Accurate Reservoir Evaluation from Borehole Imaging Techniques and Thin Bed analysis. Case Studies in Shaly Sands and Complex Lithologies in Lower Eocene Sands, Block III, Lake Maracaibo, Venezuela.
Computer aided signal processing in combination with different types of quantitative log evaluation techniques is very useful for predicting reservoir quality in complex lithologies and will help to increase the confidence level to complete and produce a reservoir. The Lower Eocene Sands in Block III are one of the largest reservoirs in Block III and has been producing light oil since 1960. Analysis of Borehole Images shows the reservoir heterogeneity by the presence of massive sands with very few shale laminations and thinly bedded sands with numerous laminations. The effect of these shales creates a low resistivity that has been interpreted in most of the cases as water bearing sands. A reduction in porosity due to diagenetic processes has produced a high resistivity behavior. The presence of bed boundaries and shales is detected by the microconductivity curves of the Borehole imaging Tool which also allows for estimation of the percentage of shale in these sands. Interactive computer aided analysis and various images processing techniques are used to aid in log interpretation for estimating formation properties. Integration between these results, core information and production data was used for evaluating producibility of the reservoirs and to predict reservoir quality. A new estimation of the net pay thickness using this new technique is presented with the consequent improvement in the expectation of additional recovery. This methodology was successfully applied in a case by case study showing consistency in the area.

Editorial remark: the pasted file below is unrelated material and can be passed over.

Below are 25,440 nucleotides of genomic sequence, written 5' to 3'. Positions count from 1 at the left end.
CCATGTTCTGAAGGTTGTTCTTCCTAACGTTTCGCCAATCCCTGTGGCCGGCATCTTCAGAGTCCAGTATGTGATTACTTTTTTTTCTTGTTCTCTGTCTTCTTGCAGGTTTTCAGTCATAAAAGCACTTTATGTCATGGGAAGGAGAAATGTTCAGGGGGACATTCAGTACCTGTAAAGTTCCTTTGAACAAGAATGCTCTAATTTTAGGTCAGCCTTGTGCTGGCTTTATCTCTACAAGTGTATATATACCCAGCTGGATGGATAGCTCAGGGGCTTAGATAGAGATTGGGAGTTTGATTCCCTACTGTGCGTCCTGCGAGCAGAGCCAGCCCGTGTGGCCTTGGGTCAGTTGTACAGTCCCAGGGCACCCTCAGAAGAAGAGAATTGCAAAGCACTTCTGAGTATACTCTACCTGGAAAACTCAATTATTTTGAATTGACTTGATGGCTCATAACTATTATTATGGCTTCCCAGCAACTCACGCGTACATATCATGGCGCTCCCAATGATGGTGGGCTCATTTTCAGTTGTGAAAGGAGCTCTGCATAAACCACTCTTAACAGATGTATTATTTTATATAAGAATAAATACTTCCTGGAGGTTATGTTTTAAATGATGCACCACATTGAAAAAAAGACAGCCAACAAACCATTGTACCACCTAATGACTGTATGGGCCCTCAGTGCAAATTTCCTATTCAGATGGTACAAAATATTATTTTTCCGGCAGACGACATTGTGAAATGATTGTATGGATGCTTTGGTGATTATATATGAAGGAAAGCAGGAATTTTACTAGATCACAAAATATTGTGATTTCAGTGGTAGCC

The Lower Eocene Sands in Block III (Fig. 1) were discovered in 1962 by well VLC-363 in the eastern part of Lake Maracaibo. Early estimates suggest that 1.6 Billion stock tank barrels of oil were initially in place in the Lower Eocene Sands in Block III (Ref. 1).The initial recovery factor was calculated at 42 % and has produced 270 MMSTB while the remaining estimated reserves are calculated at 290 MMSTB. It was interpreted at the beginning of field exploitation that Lower Eocene sands were homogeneous (Ref. 1 ). Initially, the wells in the southern part had an average production of 4000 barrels per day of light oil. After ten years, the northern and eastern parts of the field where developed. These wells were troublesome, very costly and with very low production rates (Fig. 2). It became apparent that the reservoir was highly heterogeneous and complex. Production logging performed in some wells showed that only small intervals in the lithologic column were productive and that in some cases those intervals did not appear on standard logs as having the best potential. Any improvement in reservoir evaluation would require significative changes in the standard procedure followed for a normal homogeneous field. Effective reservoir characterization requires a successful integration of varied geological and petrophysical data that provides multiple benefits including increasing accuracy of reserves and well productivity estimates. Although high resolution well logging instruments have significantly contributed to improved reservoir description, the use of these increasingly remote and sophisticated methods makes it easy to forget that integration is the key to solving problems. High resolution electrical resistivity imaging is an important new tool in the field of petrophysics and is an important piece of information for core-log calibration. There are heterogeneous properties that can not be detected with a normal suite of log. These properties could control production of an interval due to restrictions in vertical flow through the sands. This paper describes how measured electrical images correlate with the porosity and permeability of the samples, and, in turn, with their petrographic characteristics.